Together with Ansys, a developer of simulation software, we are creating a series of content about the technologies that make sustainable transportation possible.
Electric vehicles, hybrids, and hydrogen cars are greener alternatives to traditional vehicles powered by fossil fuels, but they still have an environmental impact. In this article, we take a closer look at their emissions examining their carbon footprint at the point of manufacturing as well as through their lifetime.
This article was based on a whitepaper by Tarun Tejpal, the Global Director for Transportation and Mobility at Ansys with significant editing and additions by Wevolver, science & technology journalist Sandrine Ceurstemont and journalist Mark Smith.
Electric cars are increasingly becoming a popular choice for drivers, where sales reached 2.1 million globally in 2019 with a 40% increase year on year1. Demand is rising dramatically2 which is being driven by several factors including consumers wanting to have less of an impact on the environment, financial incentives, and emission limits in major cities.
While lauded as the simple answer to the escalating climate crisis, the green credentials of electric cars aren’t as straightforward as they may seem. Over the course of their entire lifecycle, they typically produce fewer emissions than cars that use fossil fuels, but the advantage varies in different stages of their lifetime. Polestar, Volvo’s electric vehicle spinoff, released a report3 outlining the carbon dioxide (CO2) emissions of its Polestar 2 vehicle and compared them to those of a conventional Volvo XC40 which has an internal combustion engine. Producing an electric car’s battery and other materials actually results in much higher CO2 emissions than the materials needed to manufacture the conventional vehicle. The electric Polestar 2 produced 24 tons compared to 14 tons for the Volvo XC40.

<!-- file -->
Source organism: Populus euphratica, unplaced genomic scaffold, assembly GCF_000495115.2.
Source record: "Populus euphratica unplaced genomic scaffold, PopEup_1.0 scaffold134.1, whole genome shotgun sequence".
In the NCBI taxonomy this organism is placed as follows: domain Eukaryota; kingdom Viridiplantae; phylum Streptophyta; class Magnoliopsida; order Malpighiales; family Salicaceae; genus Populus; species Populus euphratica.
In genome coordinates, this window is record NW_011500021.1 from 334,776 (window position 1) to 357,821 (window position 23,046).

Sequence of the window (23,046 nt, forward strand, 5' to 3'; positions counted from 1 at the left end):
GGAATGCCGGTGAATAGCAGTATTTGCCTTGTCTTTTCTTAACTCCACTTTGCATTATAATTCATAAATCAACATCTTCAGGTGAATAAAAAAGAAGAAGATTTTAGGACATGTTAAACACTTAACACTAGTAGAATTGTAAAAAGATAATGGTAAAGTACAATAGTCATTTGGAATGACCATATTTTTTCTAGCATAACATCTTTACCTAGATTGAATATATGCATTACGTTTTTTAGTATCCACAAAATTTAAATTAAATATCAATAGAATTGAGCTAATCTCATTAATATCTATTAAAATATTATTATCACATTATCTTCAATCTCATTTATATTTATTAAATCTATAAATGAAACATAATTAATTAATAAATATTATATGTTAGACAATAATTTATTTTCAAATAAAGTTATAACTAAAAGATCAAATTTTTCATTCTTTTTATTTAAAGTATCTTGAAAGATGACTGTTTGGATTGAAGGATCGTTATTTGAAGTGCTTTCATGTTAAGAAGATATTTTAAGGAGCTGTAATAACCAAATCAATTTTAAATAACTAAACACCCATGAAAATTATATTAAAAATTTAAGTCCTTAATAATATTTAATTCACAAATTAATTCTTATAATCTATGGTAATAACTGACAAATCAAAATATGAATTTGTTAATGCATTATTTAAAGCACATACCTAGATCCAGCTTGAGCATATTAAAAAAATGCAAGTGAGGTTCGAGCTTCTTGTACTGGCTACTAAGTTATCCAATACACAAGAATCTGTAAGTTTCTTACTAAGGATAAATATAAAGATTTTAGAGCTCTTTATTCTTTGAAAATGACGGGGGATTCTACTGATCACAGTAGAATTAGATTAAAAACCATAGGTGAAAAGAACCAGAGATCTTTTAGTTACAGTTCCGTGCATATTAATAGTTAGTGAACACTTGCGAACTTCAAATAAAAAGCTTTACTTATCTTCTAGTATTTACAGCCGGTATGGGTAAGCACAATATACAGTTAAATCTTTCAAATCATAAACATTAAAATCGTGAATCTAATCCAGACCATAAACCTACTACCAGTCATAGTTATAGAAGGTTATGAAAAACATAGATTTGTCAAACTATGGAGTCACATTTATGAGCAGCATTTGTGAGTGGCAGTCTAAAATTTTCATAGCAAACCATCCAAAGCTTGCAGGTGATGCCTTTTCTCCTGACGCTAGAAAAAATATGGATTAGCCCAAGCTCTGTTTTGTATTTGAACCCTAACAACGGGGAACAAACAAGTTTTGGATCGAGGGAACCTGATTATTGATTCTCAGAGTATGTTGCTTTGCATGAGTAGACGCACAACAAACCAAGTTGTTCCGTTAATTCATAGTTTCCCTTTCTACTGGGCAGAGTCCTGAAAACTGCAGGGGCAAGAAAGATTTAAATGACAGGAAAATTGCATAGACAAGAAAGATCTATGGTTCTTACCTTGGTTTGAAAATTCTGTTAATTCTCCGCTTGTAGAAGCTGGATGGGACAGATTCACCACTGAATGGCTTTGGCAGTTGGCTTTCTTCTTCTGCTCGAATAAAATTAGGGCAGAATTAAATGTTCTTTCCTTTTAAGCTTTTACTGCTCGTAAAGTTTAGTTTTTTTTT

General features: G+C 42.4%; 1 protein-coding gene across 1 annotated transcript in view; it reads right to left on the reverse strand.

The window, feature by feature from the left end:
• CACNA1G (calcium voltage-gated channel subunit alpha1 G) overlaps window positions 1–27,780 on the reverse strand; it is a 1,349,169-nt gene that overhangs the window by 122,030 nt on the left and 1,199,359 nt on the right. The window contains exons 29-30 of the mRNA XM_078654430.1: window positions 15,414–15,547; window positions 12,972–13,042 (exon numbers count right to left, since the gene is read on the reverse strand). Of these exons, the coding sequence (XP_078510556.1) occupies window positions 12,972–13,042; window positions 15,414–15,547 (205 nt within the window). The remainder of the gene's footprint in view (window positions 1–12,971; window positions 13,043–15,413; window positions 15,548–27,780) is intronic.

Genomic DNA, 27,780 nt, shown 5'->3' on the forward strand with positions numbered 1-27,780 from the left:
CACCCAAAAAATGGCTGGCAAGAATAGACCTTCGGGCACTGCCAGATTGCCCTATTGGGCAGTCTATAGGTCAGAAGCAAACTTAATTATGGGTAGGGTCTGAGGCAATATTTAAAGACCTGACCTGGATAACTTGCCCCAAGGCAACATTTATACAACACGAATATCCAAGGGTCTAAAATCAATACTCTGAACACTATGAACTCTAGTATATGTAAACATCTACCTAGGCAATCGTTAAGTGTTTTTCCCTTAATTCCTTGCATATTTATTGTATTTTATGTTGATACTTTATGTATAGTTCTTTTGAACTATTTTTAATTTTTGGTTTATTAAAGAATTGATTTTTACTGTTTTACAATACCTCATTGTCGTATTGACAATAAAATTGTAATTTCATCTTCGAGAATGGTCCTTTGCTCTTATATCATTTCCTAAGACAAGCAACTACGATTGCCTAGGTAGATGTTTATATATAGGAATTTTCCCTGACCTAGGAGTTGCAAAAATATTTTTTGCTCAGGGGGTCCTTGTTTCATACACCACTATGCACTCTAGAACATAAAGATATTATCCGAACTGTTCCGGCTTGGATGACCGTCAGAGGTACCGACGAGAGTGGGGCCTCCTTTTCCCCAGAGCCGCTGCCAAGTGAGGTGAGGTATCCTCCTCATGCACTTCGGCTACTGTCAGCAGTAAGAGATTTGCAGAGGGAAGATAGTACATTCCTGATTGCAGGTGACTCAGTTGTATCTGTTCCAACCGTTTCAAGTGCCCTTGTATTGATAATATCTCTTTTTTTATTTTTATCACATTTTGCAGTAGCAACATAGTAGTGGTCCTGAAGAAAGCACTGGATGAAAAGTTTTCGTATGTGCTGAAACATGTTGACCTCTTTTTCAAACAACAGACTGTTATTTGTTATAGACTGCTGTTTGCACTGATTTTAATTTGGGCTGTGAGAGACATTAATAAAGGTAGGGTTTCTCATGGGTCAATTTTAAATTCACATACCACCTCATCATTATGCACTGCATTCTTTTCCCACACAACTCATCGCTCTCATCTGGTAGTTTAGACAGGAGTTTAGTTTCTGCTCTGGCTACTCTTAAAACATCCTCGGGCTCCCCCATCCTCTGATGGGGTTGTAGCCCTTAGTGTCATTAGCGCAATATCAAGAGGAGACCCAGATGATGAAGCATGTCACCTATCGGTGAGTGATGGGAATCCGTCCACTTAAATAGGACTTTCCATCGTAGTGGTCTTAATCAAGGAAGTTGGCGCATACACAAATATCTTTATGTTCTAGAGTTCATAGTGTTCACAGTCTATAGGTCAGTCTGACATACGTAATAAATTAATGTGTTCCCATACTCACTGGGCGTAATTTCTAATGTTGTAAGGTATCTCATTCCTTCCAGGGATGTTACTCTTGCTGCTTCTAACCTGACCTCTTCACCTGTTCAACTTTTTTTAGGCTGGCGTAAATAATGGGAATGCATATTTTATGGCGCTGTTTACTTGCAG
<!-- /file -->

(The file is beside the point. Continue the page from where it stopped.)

Another report4 found that 15 to 20 tons of carbon dioxide are emitted to produce a lithium-ion battery for an electric car with a 100 kWh capacity. Small electric cars such as the Nissan Leaf, which uses a battery with a capacity of 40 kWh or less, would therefore have far lower emissions. The energy mix used would however affect the calculation, where the report assumes that fossil fuels are used for 50 to 70 % of the energy.
Arguably the most high-profile manufacturer of alternative fuel vehicles is Tesla. Despite its reputation as a groundbreaking producer of electric vehicles, trying to ascertain the company’s impact on the environment has proven difficult. According to a study5 by asset-management company Arabesque, Tesla lags behind rivals such as Ford and General Motors in disclosing its precise carbon footprint and environmental targets. Elon Musk’s company continues to deploy green technology such as the solar panels which adorn the roof of the Gigafactory in Nevada6, but some observers believe its continued rapid expansion into China, coupled with the establishment of a new car plant in India itself, could lead to a rise in its overall carbon footprint7. This is because both countries still rely a great deal on fossil fuels such as coal, which will often be used as primary power sources to power up electric vehicles which are sold there.
Manufacturing emissions are set to decrease as renewable sources are increasingly used to generate the electricity needed. Battery production facilities are also becoming larger, which is making them more efficient when considering each battery produced and therefore helping to reduce their environmental impact.
The raw materials used to make electric car batteries also need to be considered since they have an environmental footprint. Lithium, cobalt, nickel, and manganese are the main metals typically used, where emissions from extraction during mining and reprocessing need to be cut back. According to the authors of a recent report8, more information is needed about this part of the process to help make it more sustainable. As batteries become higher-density, their nickel content is expected to increase while cobalt is being phased out due to issues with supply. Nickel could therefore become in high demand.